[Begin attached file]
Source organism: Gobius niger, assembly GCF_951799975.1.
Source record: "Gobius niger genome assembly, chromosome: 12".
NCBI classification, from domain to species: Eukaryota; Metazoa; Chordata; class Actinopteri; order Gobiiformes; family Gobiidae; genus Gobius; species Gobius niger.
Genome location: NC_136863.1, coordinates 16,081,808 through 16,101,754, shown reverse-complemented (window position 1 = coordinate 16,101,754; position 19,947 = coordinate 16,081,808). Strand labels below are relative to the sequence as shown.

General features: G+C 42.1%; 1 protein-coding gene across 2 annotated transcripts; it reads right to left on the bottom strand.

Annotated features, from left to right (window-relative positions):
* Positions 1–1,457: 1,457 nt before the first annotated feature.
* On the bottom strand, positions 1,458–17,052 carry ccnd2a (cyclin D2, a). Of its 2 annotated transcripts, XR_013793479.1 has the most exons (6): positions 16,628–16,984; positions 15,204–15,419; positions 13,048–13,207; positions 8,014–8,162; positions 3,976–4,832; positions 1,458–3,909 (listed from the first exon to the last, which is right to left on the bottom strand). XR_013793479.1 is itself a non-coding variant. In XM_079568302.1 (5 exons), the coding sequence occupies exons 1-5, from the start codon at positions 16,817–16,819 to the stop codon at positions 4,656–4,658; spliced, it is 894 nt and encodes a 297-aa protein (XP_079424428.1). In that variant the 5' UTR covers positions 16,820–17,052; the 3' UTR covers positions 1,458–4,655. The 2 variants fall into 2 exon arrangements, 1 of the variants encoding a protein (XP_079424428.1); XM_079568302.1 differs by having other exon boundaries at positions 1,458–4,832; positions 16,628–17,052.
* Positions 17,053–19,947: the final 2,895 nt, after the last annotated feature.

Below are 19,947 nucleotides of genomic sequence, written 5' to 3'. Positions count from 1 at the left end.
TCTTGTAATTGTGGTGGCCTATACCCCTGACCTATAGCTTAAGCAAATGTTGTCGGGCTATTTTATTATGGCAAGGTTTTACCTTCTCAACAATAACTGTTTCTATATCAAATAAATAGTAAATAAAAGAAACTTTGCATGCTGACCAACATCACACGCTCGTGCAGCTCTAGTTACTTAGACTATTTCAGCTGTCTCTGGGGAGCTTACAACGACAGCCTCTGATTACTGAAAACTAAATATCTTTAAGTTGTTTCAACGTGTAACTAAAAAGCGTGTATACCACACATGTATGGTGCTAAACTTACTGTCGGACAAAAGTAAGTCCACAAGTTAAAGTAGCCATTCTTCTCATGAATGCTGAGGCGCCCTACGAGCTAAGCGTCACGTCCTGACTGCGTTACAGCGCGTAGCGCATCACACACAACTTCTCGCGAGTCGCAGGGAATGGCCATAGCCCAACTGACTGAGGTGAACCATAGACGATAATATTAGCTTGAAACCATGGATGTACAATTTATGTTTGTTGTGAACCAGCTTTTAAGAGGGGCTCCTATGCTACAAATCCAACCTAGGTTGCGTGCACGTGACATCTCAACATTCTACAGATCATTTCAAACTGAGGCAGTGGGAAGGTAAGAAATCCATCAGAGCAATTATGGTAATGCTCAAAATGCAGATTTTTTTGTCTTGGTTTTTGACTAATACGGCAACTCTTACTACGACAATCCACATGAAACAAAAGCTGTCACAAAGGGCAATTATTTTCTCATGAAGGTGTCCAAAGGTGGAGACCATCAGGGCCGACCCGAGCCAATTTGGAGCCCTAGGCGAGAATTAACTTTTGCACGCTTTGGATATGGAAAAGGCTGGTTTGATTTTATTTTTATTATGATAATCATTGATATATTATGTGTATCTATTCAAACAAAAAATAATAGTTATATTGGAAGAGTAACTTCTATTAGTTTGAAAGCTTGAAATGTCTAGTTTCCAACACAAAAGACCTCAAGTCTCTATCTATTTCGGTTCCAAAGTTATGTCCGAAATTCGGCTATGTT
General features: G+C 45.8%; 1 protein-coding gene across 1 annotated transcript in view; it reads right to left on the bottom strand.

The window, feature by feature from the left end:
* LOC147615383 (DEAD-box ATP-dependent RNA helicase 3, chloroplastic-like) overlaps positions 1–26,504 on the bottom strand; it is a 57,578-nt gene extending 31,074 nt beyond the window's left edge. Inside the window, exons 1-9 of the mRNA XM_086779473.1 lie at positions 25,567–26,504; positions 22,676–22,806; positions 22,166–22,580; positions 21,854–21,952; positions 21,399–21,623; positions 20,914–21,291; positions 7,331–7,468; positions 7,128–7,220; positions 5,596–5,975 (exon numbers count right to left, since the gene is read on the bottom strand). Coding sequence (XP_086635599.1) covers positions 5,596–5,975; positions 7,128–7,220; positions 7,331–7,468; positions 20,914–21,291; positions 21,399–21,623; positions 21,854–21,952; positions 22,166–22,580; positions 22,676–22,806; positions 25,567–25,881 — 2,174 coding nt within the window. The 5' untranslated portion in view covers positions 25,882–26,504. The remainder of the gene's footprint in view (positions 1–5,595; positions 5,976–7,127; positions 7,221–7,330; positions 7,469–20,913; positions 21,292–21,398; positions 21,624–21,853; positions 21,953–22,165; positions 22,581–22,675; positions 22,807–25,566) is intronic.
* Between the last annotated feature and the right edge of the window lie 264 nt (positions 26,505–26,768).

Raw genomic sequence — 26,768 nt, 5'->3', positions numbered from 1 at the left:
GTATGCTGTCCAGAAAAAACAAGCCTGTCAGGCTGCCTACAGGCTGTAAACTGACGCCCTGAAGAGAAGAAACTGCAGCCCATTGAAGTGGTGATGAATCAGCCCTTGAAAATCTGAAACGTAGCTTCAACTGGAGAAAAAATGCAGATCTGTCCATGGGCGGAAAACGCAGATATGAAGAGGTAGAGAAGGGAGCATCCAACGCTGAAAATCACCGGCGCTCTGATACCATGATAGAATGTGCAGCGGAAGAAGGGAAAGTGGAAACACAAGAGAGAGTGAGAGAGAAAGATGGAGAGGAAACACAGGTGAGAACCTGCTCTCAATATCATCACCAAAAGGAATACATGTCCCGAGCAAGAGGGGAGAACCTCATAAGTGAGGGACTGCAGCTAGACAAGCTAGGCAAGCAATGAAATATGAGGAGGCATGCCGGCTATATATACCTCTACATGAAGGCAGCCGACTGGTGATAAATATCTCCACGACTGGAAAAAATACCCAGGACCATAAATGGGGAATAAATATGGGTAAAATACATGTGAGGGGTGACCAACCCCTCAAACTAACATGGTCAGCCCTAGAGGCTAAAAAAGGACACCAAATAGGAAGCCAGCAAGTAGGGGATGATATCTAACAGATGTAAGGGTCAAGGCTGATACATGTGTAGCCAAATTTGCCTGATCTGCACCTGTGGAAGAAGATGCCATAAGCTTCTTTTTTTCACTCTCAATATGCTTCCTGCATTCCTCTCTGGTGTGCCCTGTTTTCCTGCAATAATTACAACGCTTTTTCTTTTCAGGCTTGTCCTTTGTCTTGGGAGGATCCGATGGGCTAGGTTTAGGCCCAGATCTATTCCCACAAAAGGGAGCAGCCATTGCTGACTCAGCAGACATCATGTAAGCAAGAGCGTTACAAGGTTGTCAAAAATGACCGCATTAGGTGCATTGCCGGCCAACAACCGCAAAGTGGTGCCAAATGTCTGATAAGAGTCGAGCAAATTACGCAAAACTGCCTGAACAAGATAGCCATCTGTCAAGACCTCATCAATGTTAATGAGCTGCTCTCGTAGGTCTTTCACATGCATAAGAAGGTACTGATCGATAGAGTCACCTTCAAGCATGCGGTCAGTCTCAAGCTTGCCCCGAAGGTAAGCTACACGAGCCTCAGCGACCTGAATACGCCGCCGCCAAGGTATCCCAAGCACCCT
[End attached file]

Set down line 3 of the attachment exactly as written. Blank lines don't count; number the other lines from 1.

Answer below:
NCBI classification, from domain to species: Eukaryota; Metazoa; Chordata; class Actinopteri; order Gobiiformes; family Gobiidae; genus Gobius; species Gobius niger.